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Peter:

How are you defining "field" and "network" in this context?

These sound trivial, but (based on my own research and others at UC
Irvine) they're actually fundamental questions whose answers are not
obvious.

"Field" could mean "those who publish in a set of specific journals"
but then you may have eliminated at least some of those who are doing
work in new areas within that field.  (Are the various physicists who
are writing papers on social network analysis topics still in the
field of physics--that is, has the field expanded or have those
authors started doing work in a new one?)

Similarly, are two people connected if they published together last
year?  How about 10 years ago?  20?  Does it matter how many papers
they've written together (and when)?  Does the number of collaborators
(on each paper in common) matter?  (Some physics papers have literally
hundreds of co-authors...)

Here are a couple of references of possible interest:

J. O'Madadhain, J. Hutchins, and P. Smyth. Prediction and ranking
algorithms for event-based network data. SIGKDD Explorations, 7(2).
J. O'Madadhain and P. Smyth. EventRank: A framework for ranking
time-varying networks. Third International Workshop on Link Discovery
(LinkKDD'05), August 2005.

You should also check out the work of Padhraic Smyth and Mark Steyvers
(and their collaborators) at UC Irvine; I don't have references handy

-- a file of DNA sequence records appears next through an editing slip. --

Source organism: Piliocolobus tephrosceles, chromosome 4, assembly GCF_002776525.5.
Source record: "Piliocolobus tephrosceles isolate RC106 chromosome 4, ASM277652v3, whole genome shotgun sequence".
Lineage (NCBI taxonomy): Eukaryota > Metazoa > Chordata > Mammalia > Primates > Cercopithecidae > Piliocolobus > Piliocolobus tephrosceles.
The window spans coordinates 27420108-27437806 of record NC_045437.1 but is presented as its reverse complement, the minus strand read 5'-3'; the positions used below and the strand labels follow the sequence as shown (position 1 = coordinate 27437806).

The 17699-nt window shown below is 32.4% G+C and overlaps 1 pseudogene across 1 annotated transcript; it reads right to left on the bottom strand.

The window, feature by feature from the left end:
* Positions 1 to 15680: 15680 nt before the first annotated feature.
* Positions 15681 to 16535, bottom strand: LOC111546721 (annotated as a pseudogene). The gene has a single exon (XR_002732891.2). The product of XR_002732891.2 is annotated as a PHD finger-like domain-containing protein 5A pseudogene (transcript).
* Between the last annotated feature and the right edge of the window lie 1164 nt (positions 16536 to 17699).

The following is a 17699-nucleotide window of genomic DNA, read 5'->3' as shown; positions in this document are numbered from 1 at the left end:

but they've published several papers on topics that relate to this.

Hope this helps--

Joshua O'Madadhain

On Jan 28, 2008 5:05 PM, Peter Carrington <[log in to unmask]> wrote:
> *****  To join INSNA, visit http://www.insna.org  *****
>
> I am working with some colleagues on a proposal for a study of the
> published research on gambling and the community of researchers who do
> this research.
>
> Our hypothesis, or speculation, is that a field that has been operating
> for a long time  e.g., Physics  is more likely to have stable, dense
> networks and otherwise characteristic patterns of collaboration and
> citation than a field that has been operating for a short time.
>
> Any suggestions re literature relevant to this topic would be greatly
> appreciated.
>
> Best, Peter Carrington
>
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-- 
  joshua.omadadhain@gmail.com...................www.ics.uci.edu/~jmadden
   Joshua O'Madadhain: Information Scientist, Musician, Philosopher-At-Tall
It's that moment of dawning comprehension that I live for.  -- Bill Watterson
 My opinions are too rational and insightful to be those of any organization.

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